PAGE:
Sunday, September 13, 2009

The Book I am Writing...

I want to write a story that will seize and hold my reader’s rapt attention. I want them to remember and love the characters long after they’ve read about them. I want my reader to be able to clearly visualize each scene playing out in their head as if they were watching a movie. I want my readers to feel ubiquitous butterflies in their stomachs as they read and re-read the love scenes, causing deep tell-tale folds to appear in the bindings. My story will be neither sickeningly sweet, nor unbelievably spicy. It will not be historical, with awkward sentence phrasings; neither will it be contemporary, only to become out dated a few years after it’s published. The story I want to write will be timeless and beloved by millions.

And, it is also a dream.

But, we are discussing here the kind of story I want to write, not the kind of story that I am writing, which may or may not end up falling into any of the above mentioned parameters. I realize with trepidation that undertaking the task of penning one’s first novel is a daunting process, comparable to stripping naked and standing on stage in the middle of a theatre of your peers. Often, its enough to make one want to give up, put their clothes back on and go back to sitting comfortably in the audience, casually flinging either tomatoes or roses at the next poor naked soul to appear on stage (as if your opinion were gold). But, one must not give up, and neither can I!

The novel that I am currently whipping up is one cup political intrigue, two cups monsters, one half cup conspiracy theory and a whole bag of romance. I am carefully mixing all of these ingredients, and will bake them as long as necessary with a bit of dry humor and a few mixed nuts. With a little luck I should end up with something worthy of a bake sale, at least.

Tuesday, September 8, 2009

Waianapanapa

I also wrote this piece for my Fiction 101 class. The assignment was to describe the most beautiful place we had ever been to.

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The first time I saw it I was on vacation with my parents. It took nearly half a day to drive there, though the road to it was filled with many splendors along the way. As a matter of fact, “The Road to Hana” is known as one of the most beautiful roads in the world. The journey is the road, for many, but for me, what I found at the end of the road was the most beautiful.

I stepped out of the sticky leather back seat of the rental car (why would a rental car have leather seats on Maui?), and stretched in the warm, clear sunshine. The parking lot was small, the asphalt dotted with potholes, and painted with uneven white parking lines, which everyone seemed to ignore. At the end of the parking lot was an overlook, and we staggered toward it, our legs rubbery from sitting and our stomachs growling for our picnic lunch that was neatly packed away in an ice chest. But, as we reached the lookout, I looked down upon an earthen paradise; a magical, fragile masterpiece created by the hand of God himself. I had never seen anything as beautiful in my entire life, and I immediately felt a spiritual connection with this beach.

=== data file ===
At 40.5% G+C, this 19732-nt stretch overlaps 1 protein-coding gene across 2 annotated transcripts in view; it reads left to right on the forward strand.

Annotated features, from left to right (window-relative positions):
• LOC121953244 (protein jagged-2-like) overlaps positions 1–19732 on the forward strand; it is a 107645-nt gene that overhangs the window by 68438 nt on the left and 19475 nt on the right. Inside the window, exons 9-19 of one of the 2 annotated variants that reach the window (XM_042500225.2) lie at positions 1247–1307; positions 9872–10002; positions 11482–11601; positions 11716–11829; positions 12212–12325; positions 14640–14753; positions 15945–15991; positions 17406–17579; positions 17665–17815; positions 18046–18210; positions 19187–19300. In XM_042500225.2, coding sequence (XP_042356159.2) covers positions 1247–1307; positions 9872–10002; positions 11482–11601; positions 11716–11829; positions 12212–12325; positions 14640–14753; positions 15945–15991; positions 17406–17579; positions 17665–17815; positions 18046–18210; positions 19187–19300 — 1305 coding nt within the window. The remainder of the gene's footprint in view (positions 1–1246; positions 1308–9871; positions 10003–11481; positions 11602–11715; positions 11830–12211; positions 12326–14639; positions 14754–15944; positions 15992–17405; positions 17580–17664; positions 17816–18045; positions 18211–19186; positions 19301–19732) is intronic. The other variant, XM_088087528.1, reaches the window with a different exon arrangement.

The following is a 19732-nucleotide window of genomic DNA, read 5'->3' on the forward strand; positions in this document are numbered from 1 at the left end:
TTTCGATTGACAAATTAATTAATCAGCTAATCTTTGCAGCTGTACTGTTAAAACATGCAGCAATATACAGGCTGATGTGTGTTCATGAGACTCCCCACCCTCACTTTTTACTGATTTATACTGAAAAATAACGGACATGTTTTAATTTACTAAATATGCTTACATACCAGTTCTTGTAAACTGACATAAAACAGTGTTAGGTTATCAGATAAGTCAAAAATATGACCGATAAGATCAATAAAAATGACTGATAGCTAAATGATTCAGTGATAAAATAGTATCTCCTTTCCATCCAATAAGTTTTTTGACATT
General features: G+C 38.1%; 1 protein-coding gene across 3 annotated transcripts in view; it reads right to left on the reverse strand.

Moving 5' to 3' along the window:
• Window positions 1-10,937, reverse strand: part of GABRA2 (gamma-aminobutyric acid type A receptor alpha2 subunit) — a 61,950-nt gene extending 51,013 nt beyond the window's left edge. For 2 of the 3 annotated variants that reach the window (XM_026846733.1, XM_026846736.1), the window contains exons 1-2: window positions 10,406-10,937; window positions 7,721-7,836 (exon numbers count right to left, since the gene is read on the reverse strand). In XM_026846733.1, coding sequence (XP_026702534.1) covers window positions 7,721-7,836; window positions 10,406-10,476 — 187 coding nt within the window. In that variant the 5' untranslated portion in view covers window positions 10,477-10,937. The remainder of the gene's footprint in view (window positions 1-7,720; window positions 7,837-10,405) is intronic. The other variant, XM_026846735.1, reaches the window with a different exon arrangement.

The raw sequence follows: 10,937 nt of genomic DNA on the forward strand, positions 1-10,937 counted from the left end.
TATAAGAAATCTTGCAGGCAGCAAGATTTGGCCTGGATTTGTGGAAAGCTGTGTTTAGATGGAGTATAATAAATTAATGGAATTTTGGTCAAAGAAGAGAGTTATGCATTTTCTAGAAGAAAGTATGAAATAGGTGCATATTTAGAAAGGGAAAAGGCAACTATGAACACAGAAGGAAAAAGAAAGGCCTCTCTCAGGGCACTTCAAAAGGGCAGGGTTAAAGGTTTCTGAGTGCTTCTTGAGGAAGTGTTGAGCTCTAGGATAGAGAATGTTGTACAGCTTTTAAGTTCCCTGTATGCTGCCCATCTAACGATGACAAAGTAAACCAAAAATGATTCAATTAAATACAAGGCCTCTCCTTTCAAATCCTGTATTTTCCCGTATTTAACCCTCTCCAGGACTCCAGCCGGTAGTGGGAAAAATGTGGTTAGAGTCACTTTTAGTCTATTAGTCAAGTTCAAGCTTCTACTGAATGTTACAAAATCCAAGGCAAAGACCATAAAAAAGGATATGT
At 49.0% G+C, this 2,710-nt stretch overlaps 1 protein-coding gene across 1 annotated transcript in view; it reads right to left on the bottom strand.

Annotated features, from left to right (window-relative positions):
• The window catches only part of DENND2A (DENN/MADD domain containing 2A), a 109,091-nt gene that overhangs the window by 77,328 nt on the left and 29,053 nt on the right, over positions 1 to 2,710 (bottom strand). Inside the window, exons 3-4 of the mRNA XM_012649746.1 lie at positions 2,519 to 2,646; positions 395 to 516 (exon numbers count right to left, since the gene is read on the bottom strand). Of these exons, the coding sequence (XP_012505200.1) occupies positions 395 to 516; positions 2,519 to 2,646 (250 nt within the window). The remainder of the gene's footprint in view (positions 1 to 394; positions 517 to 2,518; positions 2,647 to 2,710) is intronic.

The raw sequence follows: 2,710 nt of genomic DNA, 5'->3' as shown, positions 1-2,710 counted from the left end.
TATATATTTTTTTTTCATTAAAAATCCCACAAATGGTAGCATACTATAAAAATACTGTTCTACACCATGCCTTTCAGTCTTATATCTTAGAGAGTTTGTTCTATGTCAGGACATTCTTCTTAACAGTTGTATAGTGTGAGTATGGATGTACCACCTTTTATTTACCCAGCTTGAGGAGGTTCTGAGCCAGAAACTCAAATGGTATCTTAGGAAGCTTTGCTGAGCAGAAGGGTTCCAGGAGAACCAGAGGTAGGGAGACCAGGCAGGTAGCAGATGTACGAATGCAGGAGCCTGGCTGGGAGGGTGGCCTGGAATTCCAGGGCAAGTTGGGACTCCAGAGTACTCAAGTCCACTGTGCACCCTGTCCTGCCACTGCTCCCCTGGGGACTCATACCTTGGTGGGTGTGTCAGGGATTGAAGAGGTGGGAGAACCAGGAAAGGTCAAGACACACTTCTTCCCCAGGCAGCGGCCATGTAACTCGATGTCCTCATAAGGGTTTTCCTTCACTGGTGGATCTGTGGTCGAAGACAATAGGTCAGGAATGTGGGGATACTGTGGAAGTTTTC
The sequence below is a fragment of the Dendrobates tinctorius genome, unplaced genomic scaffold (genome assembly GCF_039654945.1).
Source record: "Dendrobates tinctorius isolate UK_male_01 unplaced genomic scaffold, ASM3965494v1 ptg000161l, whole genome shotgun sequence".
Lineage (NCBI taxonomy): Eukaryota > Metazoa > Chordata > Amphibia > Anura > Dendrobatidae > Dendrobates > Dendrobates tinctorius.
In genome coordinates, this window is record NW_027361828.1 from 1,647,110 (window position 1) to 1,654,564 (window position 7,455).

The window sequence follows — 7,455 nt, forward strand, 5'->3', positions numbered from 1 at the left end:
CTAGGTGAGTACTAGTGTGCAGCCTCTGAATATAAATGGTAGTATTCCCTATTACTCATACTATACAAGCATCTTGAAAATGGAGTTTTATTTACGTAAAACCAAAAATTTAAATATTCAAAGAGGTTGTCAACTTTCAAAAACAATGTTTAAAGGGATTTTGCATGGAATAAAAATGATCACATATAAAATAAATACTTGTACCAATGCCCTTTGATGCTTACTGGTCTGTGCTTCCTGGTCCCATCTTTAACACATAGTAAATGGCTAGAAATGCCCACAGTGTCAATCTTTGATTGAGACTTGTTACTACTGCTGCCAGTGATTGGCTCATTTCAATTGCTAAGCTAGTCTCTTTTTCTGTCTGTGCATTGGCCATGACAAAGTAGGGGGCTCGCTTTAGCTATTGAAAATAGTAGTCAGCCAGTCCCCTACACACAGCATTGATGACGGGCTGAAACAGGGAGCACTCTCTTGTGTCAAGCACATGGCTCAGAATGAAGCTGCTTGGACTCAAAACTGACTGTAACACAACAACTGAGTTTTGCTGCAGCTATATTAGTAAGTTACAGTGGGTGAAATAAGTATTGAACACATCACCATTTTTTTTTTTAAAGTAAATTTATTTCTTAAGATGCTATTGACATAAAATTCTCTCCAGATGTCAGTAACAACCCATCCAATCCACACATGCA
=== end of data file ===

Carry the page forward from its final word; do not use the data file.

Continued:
We made our way down the path that led to the beach, and stood in wonder as our feet sank into the billions of small black pebbles that made up the warm bumpy carpet beneath us. The sound as the aqua colored waves crashed onto the pebbles is almost indescribable. It was like the rhythm of a thousand steel drums beating at once, followed by the crashing of a thousand cymbals in unison. With each thrust of water, thousands of pebbles were upturned and shifted, replaced by new pebbles. In the distance, a humpback whale breached.

Later, as we ate our lunch on a picnic table near the parking lot, a small white dog walked out of the jungle to greet us. We shared our lunch with him, snapped his picture, then watched him disappear back into the jungle. It was only after we returned home from this trip did I learn that Pele, the Hawaiian Goddess of Fire, is known to have a small white dog as a companion. It is a good thing we were kind to the mysterious stray white dog!

I returned to this beach a few years later with my husband, and was so excited to share this place with him. The second time I set foot there was even more magical than the first. When we arrived, there was a drizzling rain, so we sat in the car for a bit. Soon, much to our luck, people started leaving. It seemed as soon as the parking lot emptied, the rain stopped, and we had this paradise almost completely to ourselves. The gray clouds hung low and heavy in the sky, and the air smelled of fresh, cleansing ions. The seas were calmer than they had been my first trip, but on this day we were blessed with the presence of sea turtles frolicking happily in the water. We watched them from above; their jeweled shells gleamed in the water and were as large as coffee tables. They waited for each wave, and then dived beneath it, almost as if they were playing a game.